An abstract in APA 6th edition format is a one-paragraph (250-word) overview of your paper. It introduces the paper’s purpose or issue statement and provides information on the methodology, research results, and conclusions.
Although most APA formatting principles apply, the APA abstract has additional requirements. The abstract begins with the centered title “Abstract.” In contrast to standard APA headers, there is no formatting. Unlike conventional paragraphs, the opening line of this paragraph is not indented.
Relevant keywords are inserted after the abstract. These keywords boost your paper’s discoverability in databases. Indent the keyword line and begin with the italicized phrase “Keyword:” followed by the keywords.
Reference Page in APA 6th Edition
All sources cited in the text are given on the APA 6th edition reference page, often known as the reference list. Citations vary depending on the type of source. In addition to the references themselves, the reference page as a whole must adhere to particular APA formatting rules.
References in the text must also appear in the references list in alphabetical order by author’s last name, except for personal correspondence, which should only be cited in the text.
The APA 6th edition gives an overview of electronic sources and how to cite them, specifically URLs and DOIs, as electronic publishing has become the norm in research.
URLs, often known as web addresses, are used to locate content on the Internet. The 5th version stipulated that citations of electronic sources should include the URL of the article or document. However, URLs are susceptible to “breaking” or deletion, so publishers have begun to include DOIs with articles to address the instability of URLs.
APA 5th edition vs. APA 6th edition
Below are the major differences between APA 5th and APA 6th edition:
|Table:||5th Edition 6th edition|
|| In the reference list, put "et al." after the sixth author when there are 7+ authors.
Use "..." instead, replacing all between the sixth author and the last author.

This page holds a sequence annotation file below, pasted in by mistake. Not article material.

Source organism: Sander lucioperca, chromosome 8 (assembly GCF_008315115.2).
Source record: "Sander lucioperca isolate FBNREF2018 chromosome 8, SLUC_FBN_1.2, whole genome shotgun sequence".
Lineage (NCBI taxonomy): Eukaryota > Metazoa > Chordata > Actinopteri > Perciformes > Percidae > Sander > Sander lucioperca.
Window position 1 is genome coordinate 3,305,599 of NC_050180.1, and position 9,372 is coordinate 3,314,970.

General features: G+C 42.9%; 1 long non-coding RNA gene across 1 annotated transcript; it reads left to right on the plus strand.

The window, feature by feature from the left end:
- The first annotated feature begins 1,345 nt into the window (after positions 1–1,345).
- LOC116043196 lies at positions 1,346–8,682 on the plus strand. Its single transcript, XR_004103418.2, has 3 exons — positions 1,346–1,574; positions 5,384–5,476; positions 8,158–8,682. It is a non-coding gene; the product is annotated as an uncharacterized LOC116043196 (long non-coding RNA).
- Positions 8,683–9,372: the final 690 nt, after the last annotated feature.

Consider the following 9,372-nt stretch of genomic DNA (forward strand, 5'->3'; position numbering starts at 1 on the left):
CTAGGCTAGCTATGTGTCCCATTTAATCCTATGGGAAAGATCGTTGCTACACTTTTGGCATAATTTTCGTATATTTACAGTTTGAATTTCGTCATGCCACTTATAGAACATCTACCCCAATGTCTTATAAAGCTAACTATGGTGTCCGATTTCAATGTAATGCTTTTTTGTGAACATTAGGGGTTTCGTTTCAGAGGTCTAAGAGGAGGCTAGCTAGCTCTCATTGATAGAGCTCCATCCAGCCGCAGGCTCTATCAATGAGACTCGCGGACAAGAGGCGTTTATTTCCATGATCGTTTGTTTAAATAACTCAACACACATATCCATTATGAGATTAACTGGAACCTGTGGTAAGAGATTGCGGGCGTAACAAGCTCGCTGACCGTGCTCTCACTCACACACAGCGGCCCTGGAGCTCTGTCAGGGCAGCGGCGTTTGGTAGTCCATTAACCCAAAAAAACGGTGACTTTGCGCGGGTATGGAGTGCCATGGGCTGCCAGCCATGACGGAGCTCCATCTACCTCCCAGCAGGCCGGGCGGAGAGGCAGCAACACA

|Retrieval Date|| Date of retrieval before the URL
Unless the source is anticipated to undergo frequent changes, do not include the retrieval date.
|Database Names|| Include database names in journal citations.
Do not include database information; use the journal's homepage URL instead.
|DOIs|| It doesn't emphasize DOI use.
The sixth edition of the APA emphasizes the inclusion of DOIs in citations as the best approach to identifying online sources.
|Cities|| Do not include a state or country if the city is known for its publishing industry.
Include a country (if the city is not in the United States) or a two-letter state code (if the city is in the US).
In APA 6th, if there were more than seven authors on a given reference, only the top seven would be included, with et al. following. Up to twenty authors can be listed in APA 7th format.
After the initial citation, sources with three, four, or five authors are shortened. From the second citation on, only the first author’s name should be included, followed by “et al.” (“and others”). Sources with six or more authors are consistently abbreviated, including the initial citation.
Unlike APA 5th, which requires that the date of retrieval be provided in all online citations, APA 6th edition suggests including it only if the source material is likely to change over time.